Households in the bottom 20 percent of the five income quintiles in Taiwan were not able to make ends meet in 2015, with the gap between their disposable income and consumption expenditure reaching an average NT$19,224 (US$607) that year, according to government statistics.
The average disposable income of the lowest 20 percent quintile was NT$320,312 last year, while its final consumption expenditure reached NT$339,536 on average, according to the data released by the Directorate General of Budget, Accounting and Statistics (DGBAS) Aug. 19.
The figures show that each of the lowest 20 percent had a deficit of NT$19,244 for the year.
The "minus saving" condition first appeared in 2007, when the disposable income of the lowest 20 percent was NT$312,145, while its final consumption expenditure stood at NT$313,309, posing a deficit of NT$1,164 in income over expenditure, DGBAS data shows.
Since then, the poorest 20 percent have suffered a shortfall each year, which grew as high as NT$29,308 in 2011, the data shows.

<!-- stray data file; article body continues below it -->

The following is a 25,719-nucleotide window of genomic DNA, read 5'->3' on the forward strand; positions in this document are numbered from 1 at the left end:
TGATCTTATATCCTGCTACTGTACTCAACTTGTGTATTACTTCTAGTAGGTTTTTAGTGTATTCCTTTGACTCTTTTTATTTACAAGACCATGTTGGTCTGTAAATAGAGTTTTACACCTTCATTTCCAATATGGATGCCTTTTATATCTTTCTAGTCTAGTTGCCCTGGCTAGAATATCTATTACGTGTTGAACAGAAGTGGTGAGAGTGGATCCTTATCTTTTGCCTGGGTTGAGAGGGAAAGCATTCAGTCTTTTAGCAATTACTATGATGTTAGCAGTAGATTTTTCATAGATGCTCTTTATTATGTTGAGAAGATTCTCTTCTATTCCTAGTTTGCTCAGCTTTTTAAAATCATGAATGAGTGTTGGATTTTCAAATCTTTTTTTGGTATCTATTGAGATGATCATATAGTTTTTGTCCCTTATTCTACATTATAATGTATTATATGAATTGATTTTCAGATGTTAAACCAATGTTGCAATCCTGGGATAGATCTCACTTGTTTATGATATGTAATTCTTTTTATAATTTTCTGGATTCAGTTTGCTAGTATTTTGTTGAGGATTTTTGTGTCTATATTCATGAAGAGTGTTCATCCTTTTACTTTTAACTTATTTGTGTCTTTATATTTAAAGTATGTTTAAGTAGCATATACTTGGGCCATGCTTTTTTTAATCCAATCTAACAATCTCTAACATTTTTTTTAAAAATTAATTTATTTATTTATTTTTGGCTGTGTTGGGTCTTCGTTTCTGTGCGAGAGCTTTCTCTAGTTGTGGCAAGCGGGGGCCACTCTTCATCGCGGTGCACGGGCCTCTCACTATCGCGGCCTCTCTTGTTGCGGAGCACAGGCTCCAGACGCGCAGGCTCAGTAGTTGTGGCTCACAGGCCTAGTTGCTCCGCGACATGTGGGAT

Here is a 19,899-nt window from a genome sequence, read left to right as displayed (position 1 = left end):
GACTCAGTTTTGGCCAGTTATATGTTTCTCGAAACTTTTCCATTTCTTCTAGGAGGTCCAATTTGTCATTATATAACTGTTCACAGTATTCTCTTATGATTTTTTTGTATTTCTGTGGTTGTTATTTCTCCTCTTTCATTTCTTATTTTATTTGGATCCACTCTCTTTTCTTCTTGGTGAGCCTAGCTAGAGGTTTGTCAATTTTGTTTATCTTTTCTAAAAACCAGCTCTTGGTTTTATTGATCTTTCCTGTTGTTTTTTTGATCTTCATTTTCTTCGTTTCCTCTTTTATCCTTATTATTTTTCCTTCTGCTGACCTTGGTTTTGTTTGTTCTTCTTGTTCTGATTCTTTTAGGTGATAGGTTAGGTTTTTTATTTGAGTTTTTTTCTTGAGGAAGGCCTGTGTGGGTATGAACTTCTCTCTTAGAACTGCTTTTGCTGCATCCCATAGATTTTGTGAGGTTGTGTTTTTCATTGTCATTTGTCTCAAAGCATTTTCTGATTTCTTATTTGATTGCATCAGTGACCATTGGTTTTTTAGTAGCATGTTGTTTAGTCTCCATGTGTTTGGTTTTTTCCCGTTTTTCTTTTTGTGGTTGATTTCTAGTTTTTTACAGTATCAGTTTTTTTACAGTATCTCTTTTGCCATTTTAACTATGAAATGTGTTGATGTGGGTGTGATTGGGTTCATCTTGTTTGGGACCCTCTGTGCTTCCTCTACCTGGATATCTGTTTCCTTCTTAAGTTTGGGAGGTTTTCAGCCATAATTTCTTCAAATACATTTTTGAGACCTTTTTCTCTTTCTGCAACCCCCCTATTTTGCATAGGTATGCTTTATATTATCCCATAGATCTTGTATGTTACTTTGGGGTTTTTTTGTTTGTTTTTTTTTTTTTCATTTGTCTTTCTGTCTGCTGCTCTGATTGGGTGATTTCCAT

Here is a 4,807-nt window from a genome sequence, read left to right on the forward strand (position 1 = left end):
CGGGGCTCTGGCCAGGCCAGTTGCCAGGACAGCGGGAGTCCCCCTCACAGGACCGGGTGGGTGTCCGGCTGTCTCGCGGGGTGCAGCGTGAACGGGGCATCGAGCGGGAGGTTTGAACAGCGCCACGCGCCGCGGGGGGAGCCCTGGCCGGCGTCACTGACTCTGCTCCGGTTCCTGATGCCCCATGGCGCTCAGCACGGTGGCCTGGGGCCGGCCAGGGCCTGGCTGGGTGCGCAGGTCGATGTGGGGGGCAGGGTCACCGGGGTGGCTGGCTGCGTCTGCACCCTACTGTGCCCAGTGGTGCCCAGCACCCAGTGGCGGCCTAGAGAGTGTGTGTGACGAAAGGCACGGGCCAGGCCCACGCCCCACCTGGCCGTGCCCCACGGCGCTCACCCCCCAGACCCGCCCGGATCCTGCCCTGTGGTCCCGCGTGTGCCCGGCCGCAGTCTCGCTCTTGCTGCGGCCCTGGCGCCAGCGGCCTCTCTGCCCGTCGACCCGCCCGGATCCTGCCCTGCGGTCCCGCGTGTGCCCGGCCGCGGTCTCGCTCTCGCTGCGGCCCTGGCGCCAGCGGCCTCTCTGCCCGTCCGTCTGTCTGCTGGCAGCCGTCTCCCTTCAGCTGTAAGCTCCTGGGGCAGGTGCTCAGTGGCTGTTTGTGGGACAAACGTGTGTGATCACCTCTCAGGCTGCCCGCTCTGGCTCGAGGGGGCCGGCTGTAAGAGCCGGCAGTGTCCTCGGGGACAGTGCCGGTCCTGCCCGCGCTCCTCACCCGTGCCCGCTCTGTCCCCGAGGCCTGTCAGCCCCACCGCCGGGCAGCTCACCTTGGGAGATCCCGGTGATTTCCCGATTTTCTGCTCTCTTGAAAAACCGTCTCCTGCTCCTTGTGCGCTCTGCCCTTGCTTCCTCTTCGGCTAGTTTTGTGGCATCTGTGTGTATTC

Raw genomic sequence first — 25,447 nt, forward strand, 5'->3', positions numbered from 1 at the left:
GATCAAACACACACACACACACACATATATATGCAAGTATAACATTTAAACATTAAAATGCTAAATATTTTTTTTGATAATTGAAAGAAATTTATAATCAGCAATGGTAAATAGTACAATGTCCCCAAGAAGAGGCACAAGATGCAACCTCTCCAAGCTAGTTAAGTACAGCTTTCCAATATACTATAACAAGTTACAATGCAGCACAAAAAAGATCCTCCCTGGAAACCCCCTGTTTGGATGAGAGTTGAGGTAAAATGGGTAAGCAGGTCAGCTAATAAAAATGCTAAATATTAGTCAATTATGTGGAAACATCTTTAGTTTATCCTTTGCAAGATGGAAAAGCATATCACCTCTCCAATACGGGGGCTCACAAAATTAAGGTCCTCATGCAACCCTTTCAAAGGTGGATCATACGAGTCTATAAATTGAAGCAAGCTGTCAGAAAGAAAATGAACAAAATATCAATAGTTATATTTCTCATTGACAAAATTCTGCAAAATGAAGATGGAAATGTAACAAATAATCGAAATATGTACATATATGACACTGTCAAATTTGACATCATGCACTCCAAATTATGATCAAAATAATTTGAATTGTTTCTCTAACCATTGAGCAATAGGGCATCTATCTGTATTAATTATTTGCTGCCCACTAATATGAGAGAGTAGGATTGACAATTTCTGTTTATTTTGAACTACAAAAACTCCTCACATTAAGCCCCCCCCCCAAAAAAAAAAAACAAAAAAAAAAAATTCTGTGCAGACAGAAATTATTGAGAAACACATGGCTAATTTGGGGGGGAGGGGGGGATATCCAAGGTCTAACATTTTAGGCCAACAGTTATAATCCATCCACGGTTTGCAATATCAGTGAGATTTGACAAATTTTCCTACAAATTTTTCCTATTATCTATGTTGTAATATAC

Last year, Taiwan had 8.39 million households, whose total income reached NT$10.27 trillion, a growth of 2.1 percent from the previous year, the latest government statistics show.
Dividing the households into five income categories, each category represents 1.677 million households.
The average disposable income of the top 20 percent reached NT$1.94 million in 2015, representing a 1.03 year-on-year growth, while that of the bottom 20 percent registered a 1 percent year-on-year rise, the tallies show.
The top 20 percent posed an average saving of NT$670,669 per household last year, higher than the disposable income of 40 percent of the households in the country, the DGBAS data indicates.
Source: Focus Taiwan News Channel